Tuesday, July 26, 2016


The last time I had an attack of vertigo, it was a few years ago, and I was in my buddy Mike's house. I don't think Mike or the rest of his family even noticed that I was spacing out; I tried to maintain a stoic mien. Tonight, for the first time in years, it happened again—not once, but several times, and truth be told, my head is still spinning a bit even as I type this.

This evening, I was standing in the subway, on my way to Itaewon to buy some ingredients for the Middle Eastern chicken that I'll be making again and serving at the office on Thursday. I was busy rereading A Song of Ice and Fire on my cell phone (I'm currently halfway through the series, according to my Kindle) when the world began to tilt, and my mind started to unmoor itself. It was a weird-but-familiar feeling, given that I'd experienced the same phenomenon back in Virginia. This time around, however, the vertigo was accompanied by a wee bit of nausea—nothing I couldn't manage, but I did start thinking wild thoughts along the the lines of Do I have a brain tumor? I performed neuro checks on myself, flexing my fingers individually and in tandem; closing one eye, then the other; shifting my weight from foot to foot; shuffling my feet to make sure I still had some level of coordination. If this was a brain tumor, it wasn't depriving me of any functionality.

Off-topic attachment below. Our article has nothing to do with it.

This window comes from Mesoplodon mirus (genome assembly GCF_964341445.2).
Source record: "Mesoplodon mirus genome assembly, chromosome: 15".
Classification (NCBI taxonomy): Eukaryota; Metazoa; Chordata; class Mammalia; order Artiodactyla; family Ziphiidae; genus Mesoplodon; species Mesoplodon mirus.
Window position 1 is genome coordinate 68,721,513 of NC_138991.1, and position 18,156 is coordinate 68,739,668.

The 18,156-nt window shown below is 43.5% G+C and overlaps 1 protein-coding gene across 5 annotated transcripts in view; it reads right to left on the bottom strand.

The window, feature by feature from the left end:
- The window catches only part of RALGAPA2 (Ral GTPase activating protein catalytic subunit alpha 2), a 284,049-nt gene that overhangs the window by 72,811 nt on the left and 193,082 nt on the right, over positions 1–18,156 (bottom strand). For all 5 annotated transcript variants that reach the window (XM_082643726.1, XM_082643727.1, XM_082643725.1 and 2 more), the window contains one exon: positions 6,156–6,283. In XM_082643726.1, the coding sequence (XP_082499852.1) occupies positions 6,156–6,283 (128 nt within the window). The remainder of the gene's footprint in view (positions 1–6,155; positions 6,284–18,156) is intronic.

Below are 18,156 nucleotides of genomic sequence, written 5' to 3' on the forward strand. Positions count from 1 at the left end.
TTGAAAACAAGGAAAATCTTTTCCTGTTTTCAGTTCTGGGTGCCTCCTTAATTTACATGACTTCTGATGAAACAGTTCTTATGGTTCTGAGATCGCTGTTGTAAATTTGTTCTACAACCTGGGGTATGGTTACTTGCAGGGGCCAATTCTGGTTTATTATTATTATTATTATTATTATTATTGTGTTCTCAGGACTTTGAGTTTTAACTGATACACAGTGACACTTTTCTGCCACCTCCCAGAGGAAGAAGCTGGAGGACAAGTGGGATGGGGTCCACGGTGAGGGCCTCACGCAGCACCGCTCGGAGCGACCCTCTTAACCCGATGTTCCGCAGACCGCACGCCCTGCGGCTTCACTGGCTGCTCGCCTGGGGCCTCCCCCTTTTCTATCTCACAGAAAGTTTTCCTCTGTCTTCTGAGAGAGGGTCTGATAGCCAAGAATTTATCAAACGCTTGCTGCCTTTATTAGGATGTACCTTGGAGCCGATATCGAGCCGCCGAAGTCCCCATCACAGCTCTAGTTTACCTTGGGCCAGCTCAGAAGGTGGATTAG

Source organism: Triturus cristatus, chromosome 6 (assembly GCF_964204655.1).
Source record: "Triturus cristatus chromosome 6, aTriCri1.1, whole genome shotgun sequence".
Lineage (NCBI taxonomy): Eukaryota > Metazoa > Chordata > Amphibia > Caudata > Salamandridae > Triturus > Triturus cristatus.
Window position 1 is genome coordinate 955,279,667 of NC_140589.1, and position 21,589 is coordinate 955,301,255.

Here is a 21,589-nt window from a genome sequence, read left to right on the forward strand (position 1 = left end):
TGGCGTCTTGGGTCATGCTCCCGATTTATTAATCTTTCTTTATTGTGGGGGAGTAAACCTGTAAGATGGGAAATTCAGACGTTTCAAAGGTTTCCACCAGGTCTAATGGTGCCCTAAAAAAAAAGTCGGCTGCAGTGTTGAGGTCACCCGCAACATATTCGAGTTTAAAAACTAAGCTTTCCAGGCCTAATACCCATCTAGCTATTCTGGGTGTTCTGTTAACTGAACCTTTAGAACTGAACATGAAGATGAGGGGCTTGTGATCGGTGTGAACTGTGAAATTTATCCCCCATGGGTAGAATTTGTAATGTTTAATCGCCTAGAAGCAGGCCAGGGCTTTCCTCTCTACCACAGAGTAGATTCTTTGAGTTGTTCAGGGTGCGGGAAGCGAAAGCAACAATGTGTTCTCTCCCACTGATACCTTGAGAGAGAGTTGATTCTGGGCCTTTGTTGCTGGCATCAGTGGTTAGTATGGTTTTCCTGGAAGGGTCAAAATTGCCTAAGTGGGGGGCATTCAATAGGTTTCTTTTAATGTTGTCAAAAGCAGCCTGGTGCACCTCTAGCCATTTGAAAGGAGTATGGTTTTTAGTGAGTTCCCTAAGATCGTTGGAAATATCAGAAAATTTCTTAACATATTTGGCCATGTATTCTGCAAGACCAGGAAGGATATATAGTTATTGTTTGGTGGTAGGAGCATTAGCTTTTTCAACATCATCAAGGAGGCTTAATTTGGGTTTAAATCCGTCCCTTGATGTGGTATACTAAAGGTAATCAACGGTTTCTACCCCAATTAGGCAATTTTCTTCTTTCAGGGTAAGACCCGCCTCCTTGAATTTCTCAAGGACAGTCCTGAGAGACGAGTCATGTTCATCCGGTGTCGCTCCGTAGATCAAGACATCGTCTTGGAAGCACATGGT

It goes without saying that, with vertigo in the picture, balance goes partly or wholly out the window. I had a couple wild moments during which I wondered whether I would keel over and slam meatily into the floor. That didn't happen; the world spun, but I kept my grip on the subway's cold metal railing and rode through each wave of dizziness as it hit. My next worry was whether I'd be able to walk upright and in a straight line once I left the subway. I did somehow manage not to make a spectacle of myself, but I also walked much more slowly and carefully than usual. I was dizzy as I headed down Itaewon's main street (and I'm dizzy again now, as I'm typing these words), but I made it to High Street Market, found everything I needed to buy, and managed to get to a cab. I closed my eyes for much of the ride back.

So instead of prepping my Middle Eastern chicken tonight, I think I'm going to call it a day, slip into bed, try to read A Song of Ice and Fire, and hope that a few hours' sleep will be enough to get rid of the last traces of vertigo by morning. This is more annoying than anything, especially when the cause isn't obvious. I've never suffered from motion sickness; I used to read in moving cars all the time, so I'm not quite ready to say that reading on the subway was what triggered the vertigo. And when I had the attack at Mike's house, I was talking with Mike and his family while seated; I wasn't reading anything.